OK – a slightly ambitious title for a short diary – I will concede. But I want to talk about a few inter-related factors which I think are emblematic and symbolic of the state of world politics today.
- Where stands Obama a year after his election
- Where stands the EU after Lisbon is finally ratified, and
- What are the prospects for the major challenges ahead – particularly for Climate Change post Kyoto.
To begin with Obama, his favourability ratings have continued to be significantly positive even after the initial euphoria has worn off:
Having fallen from the dizzy heights of 70%+ around the time of his inauguration, his ratings have now stabilised at a solid 55% plus. Despite Republican and “moderate” complaints that he has been trying to do too much too fast, he has in fact been very focused in his priorities:
- Stabilise the US economy
- Get out of Iraq
- Focus on securing some kind of victory in Afghanistan
- Close Guantanamo
- Change the tone of US foreign policy from belligerent imperialism to multi-lateral diplomacy
- Reform US health insurance availability and affordability
To the chagrin of progressives, he has to date expended little political capital on:
- Middle East peace – despite a highly regarded speech in Cairo
- Rolling back the civil liberties encroachments and addressing the alleged war crimes of his predecessors
- Reforming the US financial services industry
- Confronting the US military-Industrial complex and its runaway spending
- Addressing “culture wars” issues such as abortion and gay marriage.
In other words, he has focused on a narrow range of priority objectives whilst not, at this stage at any rate, opening up more battle fronts against other powerful vested interests in US society. Even his much vaunted health insurance reforms are predicated on doing a deal with Big Pharma first – to guarantee their revenue streams – even as the increased provision of health insurance affordability will dramatically increase their markets.
In other words he has picked his enemies carefully, and only chosen to do battle with a few of them at the one time. Whether he will ultimately take on the military-industrial complex and downsize the military, withdraw from Afghanistan, restore civil liberties, confront AIPAC/Netanyahu on Middle East Peace, regulate the US/Global financial services industry, and address climate change in a truly radical way remains to be seen. On current form he may do so, but only one at a time, seeking allies and doing deals to neutralise other potential adversaries, and only do so when the outcome of previous battles has been secured.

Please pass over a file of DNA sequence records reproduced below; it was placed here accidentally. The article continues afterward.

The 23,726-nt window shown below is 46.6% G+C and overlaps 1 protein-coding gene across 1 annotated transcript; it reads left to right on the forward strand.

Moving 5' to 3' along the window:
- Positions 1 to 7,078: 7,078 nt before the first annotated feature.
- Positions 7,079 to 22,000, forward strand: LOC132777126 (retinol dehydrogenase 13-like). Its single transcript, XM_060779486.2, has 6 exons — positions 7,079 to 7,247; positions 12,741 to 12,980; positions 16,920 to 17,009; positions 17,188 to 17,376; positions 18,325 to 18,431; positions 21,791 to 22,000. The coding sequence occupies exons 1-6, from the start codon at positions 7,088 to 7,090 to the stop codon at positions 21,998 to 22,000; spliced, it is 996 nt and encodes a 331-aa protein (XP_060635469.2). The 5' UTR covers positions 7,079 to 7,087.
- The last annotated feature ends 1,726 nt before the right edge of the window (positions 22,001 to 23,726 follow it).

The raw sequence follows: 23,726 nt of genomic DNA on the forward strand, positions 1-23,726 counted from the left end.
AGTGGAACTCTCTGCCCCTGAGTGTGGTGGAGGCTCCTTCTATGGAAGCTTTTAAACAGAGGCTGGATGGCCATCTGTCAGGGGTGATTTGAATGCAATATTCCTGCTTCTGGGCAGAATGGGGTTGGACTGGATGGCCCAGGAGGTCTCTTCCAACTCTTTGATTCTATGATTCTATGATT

So a radical initiative on climate change will probably have to wait for Health Insurance reform to be “in the can”; he his desperately stalling for time on Afghanistan; and he has yet to take on the financial services industry.
Electorally, his strategy seems to be working. The recent electoral contests showed primarily that whilst conservative hostility (and turnout) to all things Obama and Democratic has deepened, even those voters abstaining or voting against uninspiring Democratic candidates have shown little hostility to Obama in the exit polls. Two deeply conservative Democratic Gubernatorial candidates lost in states which typically vote against the incumbent party, a progressive Democrat won a seat in California and the Republicans managed to lose a congressional election in a deeply Republican New York district because their extreme right sabotaged their own candidate.
If there are any lessons to be drawn from these contests, it is that Democratic candidates who try to appeal to conservative voters destroy their own base and lose because of a low turnout of their voters, and that the Republicans are in danger of losing what grip they still have on the moderate centre of the electorate if they continue to indulge the ultra-conservative “tea-baggers” who seem intent on taking over their party. The 2010 mid-terms and the 2012 Presidential elections remain a huge challenge for Obama, but it is the state of the economy, and not the Republicans which is the major threat.
So how does all this play out in a European Context? Obama lunch slight sums up lost appetite in US for EU summits – The Irish Times – Wed, Nov 04, 2009
THE SYMBOLISM was powerful, if unintended. A year to the day after President Barack Obama won the US presidential election, he delegated vice-president Joe Biden to have lunch with José Manuel Barroso, president of the European Commission, Swedish prime minister Fredrik Reinfeldt, the acting president of the council, and officials attending the EU-US summit at the White House.
The slight reinforced the perception that Europe has slipped down the list of American priorities.
Mr Obama’s anniversary, the lacklustre EU-US summit, at which climate change was the main topic, and a report published this week by the European Council on Foreign Relations (ECFR), an independent research group, have prompted a new round of soul-searching over the relationship.
The report, entitled Towards a post-American Europe: a power audit of EU-US relations, says the Obama administration is frustrated and impatient with what it views as a divided and ineffectual European Union, mired in the culture of meetings and incapable of acting as a strong political partner.
Nor is it certain that the institutional changes achieved by the Lisbon Treaty will correct these problems.
“The emergence of the EU’s new external identity has complicated as much as it has simplified the transatlantic relationship,” says the report. With presidents of the European Council and Commission and a “foreign minister” to deal with, “it will remain unclear how far any of these three people is really in a position to speak for Europe”.
The report goes a long way towards explaining why Mr Obama skipped yesterday’s luncheon. Administration sources told Mr Witney and Mr Shapiro that the US president’s first EU-US summit, in Prague last April, left him incredulous.
“To Americans, these summits are all too typical of the European love of process over substance, and a European compulsion for everyone to crowd into the room regardless of efficiency,” they write. Washington views the summits as “an exercise in pantomime”. US secretary of defence Robert Gates allegedly demanded puzzles to see him through the 2009 Nato summit.
Economically, Europe is America’s equal, Mr Witney and Mr Shapiro write. They are “the most interdependent regions in world history” with ties that generate €2.59 trillion in sales each year. Politically, however the US National Intelligence Committee predicted in a 2008 report, Europe will remain a “hobbled giant, distracted by internal bickering and competing national agendas” for the foreseeable future.